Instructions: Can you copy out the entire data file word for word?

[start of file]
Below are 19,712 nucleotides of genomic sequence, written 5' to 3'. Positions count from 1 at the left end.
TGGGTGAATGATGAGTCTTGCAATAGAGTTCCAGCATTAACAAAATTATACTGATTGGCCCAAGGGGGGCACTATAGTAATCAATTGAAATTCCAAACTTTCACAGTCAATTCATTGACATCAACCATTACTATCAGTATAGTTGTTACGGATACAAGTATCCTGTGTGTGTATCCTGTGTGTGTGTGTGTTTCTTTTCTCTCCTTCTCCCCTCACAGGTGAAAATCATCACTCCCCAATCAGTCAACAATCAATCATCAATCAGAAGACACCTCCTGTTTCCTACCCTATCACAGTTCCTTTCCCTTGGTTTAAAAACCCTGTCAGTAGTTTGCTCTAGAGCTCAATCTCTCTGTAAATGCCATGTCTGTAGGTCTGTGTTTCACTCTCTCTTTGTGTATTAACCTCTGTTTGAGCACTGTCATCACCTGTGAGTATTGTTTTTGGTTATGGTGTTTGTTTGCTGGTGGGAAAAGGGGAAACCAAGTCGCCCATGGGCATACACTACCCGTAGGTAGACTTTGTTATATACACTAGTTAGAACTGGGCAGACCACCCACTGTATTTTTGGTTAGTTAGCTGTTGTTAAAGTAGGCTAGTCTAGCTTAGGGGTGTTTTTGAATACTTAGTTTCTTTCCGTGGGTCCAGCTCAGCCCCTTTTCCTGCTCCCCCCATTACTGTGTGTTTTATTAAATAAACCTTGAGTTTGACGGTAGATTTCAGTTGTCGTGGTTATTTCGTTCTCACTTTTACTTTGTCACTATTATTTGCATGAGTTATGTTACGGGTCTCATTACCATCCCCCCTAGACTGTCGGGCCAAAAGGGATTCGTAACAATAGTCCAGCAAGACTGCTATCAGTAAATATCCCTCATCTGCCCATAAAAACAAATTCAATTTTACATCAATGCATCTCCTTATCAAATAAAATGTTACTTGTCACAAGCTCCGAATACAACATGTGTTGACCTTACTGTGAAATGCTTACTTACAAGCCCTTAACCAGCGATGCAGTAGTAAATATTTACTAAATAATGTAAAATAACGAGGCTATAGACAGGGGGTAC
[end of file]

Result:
Below are 19,712 nucleotides of genomic sequence, written 5' to 3'. Positions count from 1 at the left end.
TGGGTGAATGATGAGTCTTGCAATAGAGTTCCAGCATTAACAAAATTATACTGATTGGCCCAAGGGGGGCACTATAGTAATCAATTGAAATTCCAAACTTTCACAGTCAATTCATTGACATCAACCATTACTATCAGTATAGTTGTTACGGATACAAGTATCCTGTGTGTGTATCCTGTGTGTGTGTGTGTTTCTTTTCTCTCCTTCTCCCCTCACAGGTGAAAATCATCACTCCCCAATCAGTCAACAATCAATCATCAATCAGAAGACACCTCCTGTTTCCTACCCTATCACAGTTCCTTTCCCTTGGTTTAAAAACCCTGTCAGTAGTTTGCTCTAGAGCTCAATCTCTCTGTAAATGCCATGTCTGTAGGTCTGTGTTTCACTCTCTCTTTGTGTATTAACCTCTGTTTGAGCACTGTCATCACCTGTGAGTATTGTTTTTGGTTATGGTGTTTGTTTGCTGGTGGGAAAAGGGGAAACCAAGTCGCCCATGGGCATACACTACCCGTAGGTAGACTTTGTTATATACACTAGTTAGAACTGGGCAGACCACCCACTGTATTTTTGGTTAGTTAGCTGTTGTTAAAGTAGGCTAGTCTAGCTTAGGGGTGTTTTTGAATACTTAGTTTCTTTCCGTGGGTCCAGCTCAGCCCCTTTTCCTGCTCCCCCCATTACTGTGTGTTTTATTAAATAAACCTTGAGTTTGACGGTAGATTTCAGTTGTCGTGGTTATTTCGTTCTCACTTTTACTTTGTCACTATTATTTGCATGAGTTATGTTACGGGTCTCATTACCATCCCCCCTAGACTGTCGGGCCAAAAGGGATTCGTAACAATAGTCCAGCAAGACTGCTATCAGTAAATATCCCTCATCTGCCCATAAAAACAAATTCAATTTTACATCAATGCATCTCCTTATCAAATAAAATGTTACTTGTCACAAGCTCCGAATACAACATGTGTTGACCTTACTGTGAAATGCTTACTTACAAGCCCTTAACCAGCGATGCAGTAGTAAATATTTACTAAATAATGTAAAATAACGAGGCTATAGACAGGGGGTAC